An Open Letter to President Barack Obama, Secretary of Health and Human Services Sylvia Mathews Burwell, Attorney General Eric Holder and Leaders of Congress

Robert M. Veatch

Professor of Medical Ethics at the Kennedy Institute of Ethics, Georgetown University

Robert M. Veatch, Ph.D., is Professor of Medical Ethics at the Kennedy Institute of Ethics and a Professor in the Philosophy Department at Georgetown. He also serves as an Adjunct Professor in the Departments of Community and Family Medicine and Obstetrics and Gynecology at the Georgetown University School of Medicine. In addition to receiving his M.A. and Ph.D. in Religion and Society (medical ethics) from Harvard University, Dr. Veatch holds a master's degree in Pharmacology from the University of California Medical Center, San Francisco. His primary research interests include transplantation ethics, ethical issues in death and dying, and issues of consent in therapy and human subjects research.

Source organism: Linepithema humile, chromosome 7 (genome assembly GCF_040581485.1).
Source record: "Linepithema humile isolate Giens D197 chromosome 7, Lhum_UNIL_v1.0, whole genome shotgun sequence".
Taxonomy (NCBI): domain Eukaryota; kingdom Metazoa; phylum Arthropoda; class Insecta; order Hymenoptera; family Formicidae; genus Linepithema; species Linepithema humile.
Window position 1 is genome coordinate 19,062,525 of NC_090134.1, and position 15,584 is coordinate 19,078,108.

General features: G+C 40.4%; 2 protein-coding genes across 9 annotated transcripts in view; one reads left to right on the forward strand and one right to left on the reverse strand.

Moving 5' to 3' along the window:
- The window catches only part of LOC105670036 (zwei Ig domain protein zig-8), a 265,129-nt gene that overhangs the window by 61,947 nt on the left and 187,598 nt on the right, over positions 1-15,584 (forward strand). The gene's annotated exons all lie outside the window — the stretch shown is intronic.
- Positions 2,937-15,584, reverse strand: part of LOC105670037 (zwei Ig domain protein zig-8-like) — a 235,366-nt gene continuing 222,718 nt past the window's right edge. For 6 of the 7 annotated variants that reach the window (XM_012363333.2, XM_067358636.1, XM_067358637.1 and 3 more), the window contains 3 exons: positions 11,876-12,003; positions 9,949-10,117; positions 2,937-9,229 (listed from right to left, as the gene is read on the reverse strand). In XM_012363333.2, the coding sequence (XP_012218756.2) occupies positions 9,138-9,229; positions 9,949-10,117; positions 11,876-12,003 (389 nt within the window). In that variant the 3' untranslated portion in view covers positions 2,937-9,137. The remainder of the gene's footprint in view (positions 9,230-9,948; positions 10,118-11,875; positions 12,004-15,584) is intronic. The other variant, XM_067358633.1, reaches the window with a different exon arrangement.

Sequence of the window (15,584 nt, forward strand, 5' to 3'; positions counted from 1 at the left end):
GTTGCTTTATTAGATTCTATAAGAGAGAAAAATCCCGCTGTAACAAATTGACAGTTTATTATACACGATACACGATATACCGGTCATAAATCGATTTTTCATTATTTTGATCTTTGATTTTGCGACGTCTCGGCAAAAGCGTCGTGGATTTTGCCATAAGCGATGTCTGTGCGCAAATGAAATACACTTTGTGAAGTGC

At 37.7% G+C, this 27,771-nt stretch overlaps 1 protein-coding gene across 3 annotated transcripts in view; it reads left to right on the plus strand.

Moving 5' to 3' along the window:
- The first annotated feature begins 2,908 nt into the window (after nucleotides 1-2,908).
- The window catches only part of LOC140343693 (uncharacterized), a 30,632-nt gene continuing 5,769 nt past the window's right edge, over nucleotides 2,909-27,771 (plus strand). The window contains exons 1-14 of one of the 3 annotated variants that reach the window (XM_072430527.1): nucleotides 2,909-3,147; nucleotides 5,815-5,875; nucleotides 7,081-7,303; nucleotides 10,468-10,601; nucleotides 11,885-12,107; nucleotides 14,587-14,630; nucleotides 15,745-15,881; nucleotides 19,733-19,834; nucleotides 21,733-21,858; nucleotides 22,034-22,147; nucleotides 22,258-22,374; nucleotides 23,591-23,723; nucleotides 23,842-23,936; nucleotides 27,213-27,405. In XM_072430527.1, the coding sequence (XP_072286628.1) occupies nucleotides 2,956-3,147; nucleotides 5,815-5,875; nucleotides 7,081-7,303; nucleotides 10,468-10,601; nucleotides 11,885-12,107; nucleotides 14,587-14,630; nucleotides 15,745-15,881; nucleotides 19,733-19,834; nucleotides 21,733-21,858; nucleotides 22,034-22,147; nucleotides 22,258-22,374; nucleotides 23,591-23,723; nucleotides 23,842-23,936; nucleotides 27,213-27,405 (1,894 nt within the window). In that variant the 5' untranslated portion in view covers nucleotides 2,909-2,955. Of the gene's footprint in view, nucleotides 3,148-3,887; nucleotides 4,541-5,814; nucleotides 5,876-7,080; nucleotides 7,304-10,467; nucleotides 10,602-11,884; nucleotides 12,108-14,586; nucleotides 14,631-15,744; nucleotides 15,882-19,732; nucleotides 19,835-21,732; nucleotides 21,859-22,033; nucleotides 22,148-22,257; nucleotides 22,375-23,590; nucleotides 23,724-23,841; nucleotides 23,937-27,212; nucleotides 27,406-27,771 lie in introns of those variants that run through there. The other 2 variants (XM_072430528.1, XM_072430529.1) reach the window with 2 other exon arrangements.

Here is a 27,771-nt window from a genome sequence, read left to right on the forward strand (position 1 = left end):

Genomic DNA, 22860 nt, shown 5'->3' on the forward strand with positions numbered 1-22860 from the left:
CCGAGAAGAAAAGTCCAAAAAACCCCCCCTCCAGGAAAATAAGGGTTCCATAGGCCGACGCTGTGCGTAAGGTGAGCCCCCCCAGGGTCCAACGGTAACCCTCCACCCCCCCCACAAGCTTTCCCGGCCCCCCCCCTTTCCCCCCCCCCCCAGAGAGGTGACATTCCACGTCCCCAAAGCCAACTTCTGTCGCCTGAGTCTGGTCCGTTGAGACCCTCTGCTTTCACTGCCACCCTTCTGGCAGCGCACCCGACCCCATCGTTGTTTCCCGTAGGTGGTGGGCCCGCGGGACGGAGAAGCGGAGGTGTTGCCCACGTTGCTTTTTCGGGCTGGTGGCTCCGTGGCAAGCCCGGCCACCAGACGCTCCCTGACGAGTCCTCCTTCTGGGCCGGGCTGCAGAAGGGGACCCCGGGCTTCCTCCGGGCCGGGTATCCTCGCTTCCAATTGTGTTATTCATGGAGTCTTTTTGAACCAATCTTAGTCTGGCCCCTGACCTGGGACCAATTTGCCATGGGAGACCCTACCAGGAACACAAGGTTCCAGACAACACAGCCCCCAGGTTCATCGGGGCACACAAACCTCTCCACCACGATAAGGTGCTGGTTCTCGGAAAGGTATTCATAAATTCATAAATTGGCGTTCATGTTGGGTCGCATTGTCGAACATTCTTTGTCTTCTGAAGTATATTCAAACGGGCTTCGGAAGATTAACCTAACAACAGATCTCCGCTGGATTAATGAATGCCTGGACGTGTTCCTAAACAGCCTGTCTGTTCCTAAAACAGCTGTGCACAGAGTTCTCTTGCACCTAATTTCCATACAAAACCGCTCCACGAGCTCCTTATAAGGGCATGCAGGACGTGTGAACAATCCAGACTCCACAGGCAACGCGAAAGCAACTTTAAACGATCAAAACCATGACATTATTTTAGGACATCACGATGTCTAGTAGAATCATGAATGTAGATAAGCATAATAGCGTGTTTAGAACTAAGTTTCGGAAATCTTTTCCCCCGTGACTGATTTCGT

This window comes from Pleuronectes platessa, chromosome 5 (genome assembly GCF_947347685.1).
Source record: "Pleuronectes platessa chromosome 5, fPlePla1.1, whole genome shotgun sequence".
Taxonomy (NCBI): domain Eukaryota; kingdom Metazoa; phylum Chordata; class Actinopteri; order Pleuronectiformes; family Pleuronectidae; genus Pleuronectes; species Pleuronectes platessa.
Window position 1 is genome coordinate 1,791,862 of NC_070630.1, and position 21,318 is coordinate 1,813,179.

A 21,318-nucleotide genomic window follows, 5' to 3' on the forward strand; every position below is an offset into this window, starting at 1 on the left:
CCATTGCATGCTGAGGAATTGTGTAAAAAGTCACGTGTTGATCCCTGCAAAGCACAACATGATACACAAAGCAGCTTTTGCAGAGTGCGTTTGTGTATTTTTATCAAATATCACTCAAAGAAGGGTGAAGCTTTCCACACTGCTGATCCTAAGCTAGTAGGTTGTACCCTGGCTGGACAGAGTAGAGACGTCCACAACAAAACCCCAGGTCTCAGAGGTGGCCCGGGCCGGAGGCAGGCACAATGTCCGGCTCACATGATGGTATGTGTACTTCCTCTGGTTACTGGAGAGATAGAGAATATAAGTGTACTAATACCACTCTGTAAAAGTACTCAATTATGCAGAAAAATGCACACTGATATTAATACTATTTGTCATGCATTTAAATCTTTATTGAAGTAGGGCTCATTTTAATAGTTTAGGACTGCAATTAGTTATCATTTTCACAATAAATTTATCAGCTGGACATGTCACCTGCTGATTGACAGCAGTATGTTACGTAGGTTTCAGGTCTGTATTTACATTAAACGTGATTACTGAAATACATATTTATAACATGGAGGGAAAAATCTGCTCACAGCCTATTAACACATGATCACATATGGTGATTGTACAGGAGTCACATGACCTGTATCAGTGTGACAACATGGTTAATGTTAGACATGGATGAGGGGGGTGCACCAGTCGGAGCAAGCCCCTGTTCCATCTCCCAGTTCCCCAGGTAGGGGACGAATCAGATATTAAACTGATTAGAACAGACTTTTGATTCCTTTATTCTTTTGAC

A long-time Fellow of the Hastings Center, Dr. Veatch also has served, since 1988, as a Member of the Governing Board and the Medical Advisory Committee of the Washington Regional Transplant Community, the organ procurement organization responsible for organ and tissue procurement in the Washington metropolitan area. One of the pioneers of contemporary medical ethics, Dr. Veatch served as an ethics consultant in the early legal case of Karen Ann Quinlan, the woman whose parents won the right to forgo life-support (1975-76), and testified in the case of Baby K, an anencephalic infant whose mother argued for a right of access to continued ventilatory support (1994). From 1981 to 1982, he served as a consultant to the President's Commission for the Study of Ethical Problems in Medicine and Biomedical Research.

Dr. Veatch is the author or editor of numerous books and articles, including Death, Dying, and the Biological Revolution; A Theory of Medical Ethics; The Foundations of Justice; Transplantation Ethics; Disrupted Dialogue: Medical Ethics and the Collapse of Physician/Humanist Connection; and, recently, Patient, Heal Thyself: How the "New" Medicine Puts the Patient in Charge